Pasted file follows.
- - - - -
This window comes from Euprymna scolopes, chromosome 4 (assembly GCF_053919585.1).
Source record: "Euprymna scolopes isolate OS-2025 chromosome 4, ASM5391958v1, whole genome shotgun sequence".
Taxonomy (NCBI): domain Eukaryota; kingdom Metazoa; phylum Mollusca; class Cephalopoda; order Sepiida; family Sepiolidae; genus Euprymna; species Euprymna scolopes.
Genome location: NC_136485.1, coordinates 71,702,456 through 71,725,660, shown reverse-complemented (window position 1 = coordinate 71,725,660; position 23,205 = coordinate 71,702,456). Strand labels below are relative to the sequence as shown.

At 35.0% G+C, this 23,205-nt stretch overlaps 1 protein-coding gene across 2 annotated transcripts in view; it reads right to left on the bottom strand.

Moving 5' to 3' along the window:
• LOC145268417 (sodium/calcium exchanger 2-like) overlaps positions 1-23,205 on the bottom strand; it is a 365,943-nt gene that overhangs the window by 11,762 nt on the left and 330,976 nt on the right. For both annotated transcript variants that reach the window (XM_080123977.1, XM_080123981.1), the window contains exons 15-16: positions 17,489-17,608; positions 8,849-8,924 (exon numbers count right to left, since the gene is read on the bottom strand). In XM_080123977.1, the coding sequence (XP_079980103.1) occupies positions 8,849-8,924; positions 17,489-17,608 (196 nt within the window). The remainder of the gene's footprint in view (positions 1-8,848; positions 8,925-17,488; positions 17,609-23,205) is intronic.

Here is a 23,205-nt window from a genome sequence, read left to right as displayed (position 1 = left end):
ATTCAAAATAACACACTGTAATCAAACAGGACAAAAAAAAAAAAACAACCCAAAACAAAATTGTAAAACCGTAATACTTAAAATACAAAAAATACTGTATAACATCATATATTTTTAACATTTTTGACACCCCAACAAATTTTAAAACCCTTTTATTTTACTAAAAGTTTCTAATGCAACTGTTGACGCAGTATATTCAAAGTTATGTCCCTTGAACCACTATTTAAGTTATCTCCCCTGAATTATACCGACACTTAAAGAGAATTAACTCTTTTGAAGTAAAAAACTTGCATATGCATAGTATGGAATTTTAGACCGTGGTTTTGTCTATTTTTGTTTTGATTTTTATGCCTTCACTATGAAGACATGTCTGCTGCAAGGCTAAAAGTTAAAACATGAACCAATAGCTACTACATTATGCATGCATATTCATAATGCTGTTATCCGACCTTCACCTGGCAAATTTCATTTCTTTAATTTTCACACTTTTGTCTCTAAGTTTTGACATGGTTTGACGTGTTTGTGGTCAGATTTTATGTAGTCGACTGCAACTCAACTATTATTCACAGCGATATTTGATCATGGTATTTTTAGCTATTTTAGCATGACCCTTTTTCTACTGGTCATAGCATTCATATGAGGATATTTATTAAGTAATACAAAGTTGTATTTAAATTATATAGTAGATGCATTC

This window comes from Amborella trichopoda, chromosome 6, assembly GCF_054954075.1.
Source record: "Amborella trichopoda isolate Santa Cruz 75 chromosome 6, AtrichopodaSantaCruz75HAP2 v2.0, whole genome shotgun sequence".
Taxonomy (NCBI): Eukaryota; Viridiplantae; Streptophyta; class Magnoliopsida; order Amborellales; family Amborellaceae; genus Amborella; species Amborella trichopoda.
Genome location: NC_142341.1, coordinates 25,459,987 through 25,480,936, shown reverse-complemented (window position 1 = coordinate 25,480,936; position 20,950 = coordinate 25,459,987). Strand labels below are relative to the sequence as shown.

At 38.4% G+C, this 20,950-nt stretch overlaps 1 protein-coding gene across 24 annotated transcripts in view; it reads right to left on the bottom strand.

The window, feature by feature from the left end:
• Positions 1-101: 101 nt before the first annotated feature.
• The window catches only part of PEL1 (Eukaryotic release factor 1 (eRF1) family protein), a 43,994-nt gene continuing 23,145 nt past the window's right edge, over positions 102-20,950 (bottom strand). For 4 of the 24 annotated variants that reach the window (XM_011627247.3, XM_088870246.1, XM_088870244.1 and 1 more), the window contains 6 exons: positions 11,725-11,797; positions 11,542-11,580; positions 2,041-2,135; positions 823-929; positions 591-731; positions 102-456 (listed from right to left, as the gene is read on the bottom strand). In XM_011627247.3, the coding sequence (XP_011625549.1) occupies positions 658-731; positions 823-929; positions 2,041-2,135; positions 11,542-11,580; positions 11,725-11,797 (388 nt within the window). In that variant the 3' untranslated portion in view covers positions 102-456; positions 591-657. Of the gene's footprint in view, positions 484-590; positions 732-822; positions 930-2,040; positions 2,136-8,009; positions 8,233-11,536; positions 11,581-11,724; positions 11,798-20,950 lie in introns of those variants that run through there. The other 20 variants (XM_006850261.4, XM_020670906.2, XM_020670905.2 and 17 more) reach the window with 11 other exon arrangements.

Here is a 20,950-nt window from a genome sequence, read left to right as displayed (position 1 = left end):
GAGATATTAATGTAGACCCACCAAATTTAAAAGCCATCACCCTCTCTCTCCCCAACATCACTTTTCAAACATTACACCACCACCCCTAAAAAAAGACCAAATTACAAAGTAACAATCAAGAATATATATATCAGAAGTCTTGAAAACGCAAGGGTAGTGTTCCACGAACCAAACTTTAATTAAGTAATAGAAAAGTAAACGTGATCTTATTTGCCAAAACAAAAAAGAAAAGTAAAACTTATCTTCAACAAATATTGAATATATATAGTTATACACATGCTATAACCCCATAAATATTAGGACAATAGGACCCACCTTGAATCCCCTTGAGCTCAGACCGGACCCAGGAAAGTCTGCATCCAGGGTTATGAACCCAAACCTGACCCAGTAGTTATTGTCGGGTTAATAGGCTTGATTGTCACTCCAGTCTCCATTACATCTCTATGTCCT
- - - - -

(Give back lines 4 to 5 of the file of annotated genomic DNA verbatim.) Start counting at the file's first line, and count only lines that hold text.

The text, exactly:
Genome location: NC_136485.1, coordinates 71,702,456 through 71,725,660, shown reverse-complemented (window position 1 = coordinate 71,725,660; position 23,205 = coordinate 71,702,456). Strand labels below are relative to the sequence as shown.

At 35.0% G+C, this 23,205-nt stretch overlaps 1 protein-coding gene across 2 annotated transcripts in view; it reads right to left on the bottom strand.